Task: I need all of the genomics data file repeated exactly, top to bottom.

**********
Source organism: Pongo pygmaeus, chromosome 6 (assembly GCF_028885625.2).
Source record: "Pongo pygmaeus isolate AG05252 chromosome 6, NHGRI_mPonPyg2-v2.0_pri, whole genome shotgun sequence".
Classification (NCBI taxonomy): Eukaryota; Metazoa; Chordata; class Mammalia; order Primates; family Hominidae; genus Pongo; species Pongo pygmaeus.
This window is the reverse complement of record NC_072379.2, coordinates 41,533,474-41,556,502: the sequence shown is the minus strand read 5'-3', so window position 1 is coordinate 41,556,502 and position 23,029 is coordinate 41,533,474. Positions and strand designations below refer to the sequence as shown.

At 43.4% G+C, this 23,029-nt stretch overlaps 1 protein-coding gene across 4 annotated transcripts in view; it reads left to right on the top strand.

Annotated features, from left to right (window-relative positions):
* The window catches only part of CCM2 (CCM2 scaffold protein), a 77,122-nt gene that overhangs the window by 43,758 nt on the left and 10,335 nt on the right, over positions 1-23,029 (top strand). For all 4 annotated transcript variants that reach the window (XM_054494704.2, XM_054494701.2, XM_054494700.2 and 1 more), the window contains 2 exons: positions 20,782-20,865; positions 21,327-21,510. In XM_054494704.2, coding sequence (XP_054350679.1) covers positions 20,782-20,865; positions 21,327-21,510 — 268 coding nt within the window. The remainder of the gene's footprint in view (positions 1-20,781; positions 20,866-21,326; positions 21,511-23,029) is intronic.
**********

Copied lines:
Source organism: Pongo pygmaeus, chromosome 6 (assembly GCF_028885625.2).
Source record: "Pongo pygmaeus isolate AG05252 chromosome 6, NHGRI_mPonPyg2-v2.0_pri, whole genome shotgun sequence".
Classification (NCBI taxonomy): Eukaryota; Metazoa; Chordata; class Mammalia; order Primates; family Hominidae; genus Pongo; species Pongo pygmaeus.
This window is the reverse complement of record NC_072379.2, coordinates 41,533,474-41,556,502: the sequence shown is the minus strand read 5'-3', so window position 1 is coordinate 41,556,502 and position 23,029 is coordinate 41,533,474. Positions and strand designations below refer to the sequence as shown.

At 43.4% G+C, this 23,029-nt stretch overlaps 1 protein-coding gene across 4 annotated transcripts in view; it reads left to right on the top strand.

Annotated features, from left to right (window-relative positions):
* The window catches only part of CCM2 (CCM2 scaffold protein), a 77,122-nt gene that overhangs the window by 43,758 nt on the left and 10,335 nt on the right, over positions 1-23,029 (top strand). For all 4 annotated transcript variants that reach the window (XM_054494704.2, XM_054494701.2, XM_054494700.2 and 1 more), the window contains 2 exons: positions 20,782-20,865; positions 21,327-21,510. In XM_054494704.2, coding sequence (XP_054350679.1) covers positions 20,782-20,865; positions 21,327-21,510 — 268 coding nt within the window. The remainder of the gene's footprint in view (positions 1-20,781; positions 20,866-21,326; positions 21,511-23,029) is intronic.